• Credit: M. Springer

 

There are many detailed sources of information available online from government and non-profit agencies on how to survive and then deal with the aftermath of natural or manmade disasters. From how to prepare supplies for an impending event to the proper personal protective equipment (PPE) to use while cleaning mold out of a flooded building, dozens of relevant topics are covered in the following links.

Since some of the information you find on one site may be slightly contradictory to that found on another site, I would recommend using such information as a general reference while deferring to local standards. Specific information on clean up, disposal, and rebuilding procedures provided by your state, county, or municipality should be used as the tiebreaker, depending on whose jurisdiction a specific property address falls within.

There are more links within these links and some of them refer back to one another but I have listed the most relevant topics so you can use this page as a jumping off point for each topic and return to this page so you don't get lost layers deep within the links.

Note: Bold links contain the most comprehensive or valuable information.

State of Colorado Resources

Colorado Dept. of Public Health and Environment (CDPHE) Flood Resources
www.colorado.gov/cs/Satellite/CDPHE-EPR/CBON/1251645971558.

CDPHE Flood Recovery Guidance Document (compiled in response to the 2013 flood)
http://www.colorado.gov

American Red Cross

Flood Safety Checklist
www.redcross.org

Returning Home after a Hurricane or Flood
www.redcross.org

Repairing Your Flooded Home
www.redcross.org

Disaster and Safety Library
www.redcross.org/prepare/disaster-safety-library

Disaster Area Maps
maps.redcross.org

Disaster Related Links Indexed by State
maps.redcross.org

Links to Numerous Government Agencies
maps.redcross.org

Other Disaster Related Links--Resources for Mapping, Communications, Transportation, Utilities, Etc
maps.redcross.org

Centers for Disease Control and Prevention (CDC)

Key Facts about Flood Readiness
emergency.cdc.gov/disasters/floods/readiness.asp

After a Flood
emergency.cdc.gov/disasters/floods/after.asp

Reentering Your Flooded Home
emergency.cdc.gov/disasters/mold/reenter.asp

Clean Up Safety Topics
emergency.cdc.gov/disasters/cleanup/

Cleanup of Flood Water
emergency.cdc.gov/disasters/floods/cleanupwater.asp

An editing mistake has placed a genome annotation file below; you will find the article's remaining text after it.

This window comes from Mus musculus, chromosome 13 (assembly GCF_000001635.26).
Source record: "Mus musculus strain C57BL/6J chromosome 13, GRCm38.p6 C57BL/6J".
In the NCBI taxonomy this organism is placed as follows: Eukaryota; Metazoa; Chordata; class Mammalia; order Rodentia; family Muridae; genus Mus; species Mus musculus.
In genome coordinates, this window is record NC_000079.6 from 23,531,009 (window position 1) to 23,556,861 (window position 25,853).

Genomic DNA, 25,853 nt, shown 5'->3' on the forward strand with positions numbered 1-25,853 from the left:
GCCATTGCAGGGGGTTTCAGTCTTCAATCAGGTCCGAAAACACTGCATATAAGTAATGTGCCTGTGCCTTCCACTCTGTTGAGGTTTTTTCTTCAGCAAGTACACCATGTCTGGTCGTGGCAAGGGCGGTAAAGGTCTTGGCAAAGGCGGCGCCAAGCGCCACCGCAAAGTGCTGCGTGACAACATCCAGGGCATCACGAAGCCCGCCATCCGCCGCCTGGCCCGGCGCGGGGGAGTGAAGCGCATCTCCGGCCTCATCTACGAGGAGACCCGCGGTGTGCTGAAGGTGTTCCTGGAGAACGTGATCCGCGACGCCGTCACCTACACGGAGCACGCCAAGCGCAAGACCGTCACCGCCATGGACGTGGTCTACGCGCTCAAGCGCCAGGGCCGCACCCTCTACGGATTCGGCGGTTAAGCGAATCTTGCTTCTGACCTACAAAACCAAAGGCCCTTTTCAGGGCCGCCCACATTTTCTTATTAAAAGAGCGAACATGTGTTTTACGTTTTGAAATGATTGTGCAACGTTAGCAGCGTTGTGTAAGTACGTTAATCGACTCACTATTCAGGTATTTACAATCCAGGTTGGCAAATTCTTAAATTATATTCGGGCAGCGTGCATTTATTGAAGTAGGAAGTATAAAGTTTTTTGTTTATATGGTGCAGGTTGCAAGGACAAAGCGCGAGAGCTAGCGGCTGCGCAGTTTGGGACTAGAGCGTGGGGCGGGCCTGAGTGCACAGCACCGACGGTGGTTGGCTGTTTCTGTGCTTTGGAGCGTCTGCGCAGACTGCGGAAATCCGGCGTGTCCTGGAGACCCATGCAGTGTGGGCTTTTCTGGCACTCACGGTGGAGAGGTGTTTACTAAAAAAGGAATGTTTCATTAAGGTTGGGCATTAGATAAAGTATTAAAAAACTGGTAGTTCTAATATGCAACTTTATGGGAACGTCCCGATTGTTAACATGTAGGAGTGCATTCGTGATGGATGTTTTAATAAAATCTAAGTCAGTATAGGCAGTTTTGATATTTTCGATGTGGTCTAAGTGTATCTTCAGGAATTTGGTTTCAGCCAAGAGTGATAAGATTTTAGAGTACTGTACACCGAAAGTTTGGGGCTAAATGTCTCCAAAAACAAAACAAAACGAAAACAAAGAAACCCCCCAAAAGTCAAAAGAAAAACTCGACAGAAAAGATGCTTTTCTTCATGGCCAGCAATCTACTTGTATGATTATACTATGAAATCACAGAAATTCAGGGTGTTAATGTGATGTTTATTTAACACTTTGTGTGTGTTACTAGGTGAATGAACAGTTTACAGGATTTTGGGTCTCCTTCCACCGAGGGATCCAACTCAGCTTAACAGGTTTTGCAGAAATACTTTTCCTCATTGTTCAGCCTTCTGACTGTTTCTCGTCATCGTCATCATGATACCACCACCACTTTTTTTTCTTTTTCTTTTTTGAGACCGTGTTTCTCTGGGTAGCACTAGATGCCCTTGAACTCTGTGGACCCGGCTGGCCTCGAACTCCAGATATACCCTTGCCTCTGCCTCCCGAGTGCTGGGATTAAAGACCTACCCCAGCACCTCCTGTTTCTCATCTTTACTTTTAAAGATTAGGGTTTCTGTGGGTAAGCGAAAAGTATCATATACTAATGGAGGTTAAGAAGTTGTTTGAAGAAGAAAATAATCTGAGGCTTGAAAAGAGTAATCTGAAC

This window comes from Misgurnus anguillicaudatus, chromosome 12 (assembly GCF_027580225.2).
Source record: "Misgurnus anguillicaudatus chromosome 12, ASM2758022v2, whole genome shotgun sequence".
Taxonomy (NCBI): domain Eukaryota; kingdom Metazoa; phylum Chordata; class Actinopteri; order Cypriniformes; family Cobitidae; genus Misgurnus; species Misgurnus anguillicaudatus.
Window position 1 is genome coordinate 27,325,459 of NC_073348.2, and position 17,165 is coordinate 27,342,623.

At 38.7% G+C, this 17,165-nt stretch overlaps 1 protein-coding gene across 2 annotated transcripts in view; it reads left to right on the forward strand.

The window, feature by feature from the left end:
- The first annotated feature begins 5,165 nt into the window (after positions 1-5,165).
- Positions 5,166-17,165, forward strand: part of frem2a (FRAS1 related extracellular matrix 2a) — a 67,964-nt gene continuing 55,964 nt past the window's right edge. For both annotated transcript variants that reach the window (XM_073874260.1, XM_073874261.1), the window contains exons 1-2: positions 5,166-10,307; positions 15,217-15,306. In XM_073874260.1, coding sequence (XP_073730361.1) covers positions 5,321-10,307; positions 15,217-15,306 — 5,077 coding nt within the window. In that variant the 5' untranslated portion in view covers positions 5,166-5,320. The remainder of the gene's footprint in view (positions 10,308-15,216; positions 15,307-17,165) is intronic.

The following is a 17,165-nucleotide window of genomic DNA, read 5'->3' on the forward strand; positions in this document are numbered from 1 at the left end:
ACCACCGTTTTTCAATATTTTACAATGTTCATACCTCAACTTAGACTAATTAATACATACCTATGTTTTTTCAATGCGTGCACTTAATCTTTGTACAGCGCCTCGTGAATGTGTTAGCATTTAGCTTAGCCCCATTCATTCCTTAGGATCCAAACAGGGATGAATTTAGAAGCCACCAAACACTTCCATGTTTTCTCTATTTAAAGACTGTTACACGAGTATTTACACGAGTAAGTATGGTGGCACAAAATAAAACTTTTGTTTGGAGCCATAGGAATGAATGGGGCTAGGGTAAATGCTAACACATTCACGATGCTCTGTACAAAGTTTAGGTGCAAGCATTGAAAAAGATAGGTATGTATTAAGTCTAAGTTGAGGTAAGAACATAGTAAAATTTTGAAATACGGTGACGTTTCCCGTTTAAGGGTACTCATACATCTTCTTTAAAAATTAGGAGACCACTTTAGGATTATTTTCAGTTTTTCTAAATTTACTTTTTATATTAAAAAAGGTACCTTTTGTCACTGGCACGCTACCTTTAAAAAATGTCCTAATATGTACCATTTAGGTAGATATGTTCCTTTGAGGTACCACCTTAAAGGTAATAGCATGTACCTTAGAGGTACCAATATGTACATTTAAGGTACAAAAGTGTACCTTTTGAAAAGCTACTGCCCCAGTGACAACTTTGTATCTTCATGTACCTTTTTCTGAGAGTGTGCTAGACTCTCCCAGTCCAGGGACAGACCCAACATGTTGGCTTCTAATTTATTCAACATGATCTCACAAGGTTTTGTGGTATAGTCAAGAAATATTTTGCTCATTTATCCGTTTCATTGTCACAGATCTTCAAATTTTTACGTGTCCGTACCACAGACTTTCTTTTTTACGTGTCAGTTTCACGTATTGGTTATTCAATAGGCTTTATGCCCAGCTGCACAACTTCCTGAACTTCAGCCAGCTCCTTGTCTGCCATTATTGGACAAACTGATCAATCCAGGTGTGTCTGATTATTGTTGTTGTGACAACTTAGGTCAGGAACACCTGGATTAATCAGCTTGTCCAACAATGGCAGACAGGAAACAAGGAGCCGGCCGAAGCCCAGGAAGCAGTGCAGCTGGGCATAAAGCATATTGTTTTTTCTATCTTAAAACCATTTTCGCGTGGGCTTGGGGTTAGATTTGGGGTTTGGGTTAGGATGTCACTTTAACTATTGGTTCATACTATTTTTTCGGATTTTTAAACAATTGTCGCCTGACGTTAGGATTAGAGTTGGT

Mold after a Disaster
emergency.cdc.gov/disasters/mold/

Detailed Mold Hazard Report
www.cdc.gov/mmwr/preview/mmwrhtml/rr5508a1.htm

EPA (Environmental Protection Agency)

What do I do about water from household wells after a flood?
http://water.epa.gov/drink/info/well/whatdo.cfm

What do I do with my home septic system after a flood?
http://water.epa.gov/drink/emerprep/flood/septicsystems.cfm

A Brief Guide to Mold, Moisture, and Your Home
http://www.epa.gov/mold/moldguide.html

Mold Resources
http://www.epa.gov/mold/moldresources.html

Mold FAQs
http://iaq.supportportal.com

Websites and Contact Information for U.S. Cities, Counties, and Local Government
http://www.usa.gov/Agencies/Local-Government/Cities.shtml

EPA State and Regional Contact Information
http://www.epa.gov/iaq/whereyoulive.html

Food and Drug Administration (FDA)

What Consumers Need to Know About Food and Water Safety during Hurricanes, Power Outages, and Floods
http://www.fda.gov/Food/ResourcesForYou/Consumers/ucm076881.htm#s1

Federal Emergency Management Agency (FEMA)

State Offices and Agencies of Emergency Management
http://www.fema.gov/state-offices-and-agencies-emergency-management

NationalCenterfor Healthy Housing

A Field Guide for Clean-Up of Flooded Homes
http://www.nchh.org/LinkClick.aspx?fileticket=ANhnOoaHSfY%3d&tabid=311

OSHA (Occupational Safety and Health Administration)

Disaster Site Worker Outreach Training Program
https://www.osha.gov/dte/outreach/disaster/index.html

Disaster Site Worker Training Outline
https://www.osha.gov/dte/outreach/disaster/disaster_procedures.html#1

Keep checking back for more coverage. Requirements of contractors that have been amended and even suspended by local and national building officials during this state of disaster are next followed by the account of one man's flooded workshop and what we learned about salvaging power tools and equipment. Also coming are reports on practical concerns to help contractors get on site and get to work such as dealing with roadblocks, insurance companies, and zoning regulations that may be subject to change due to the natural disaster.

This is the eighth in a series of reports intended to help inform both the victims of natural disasters as well as the contractors they look to in these times of crisis.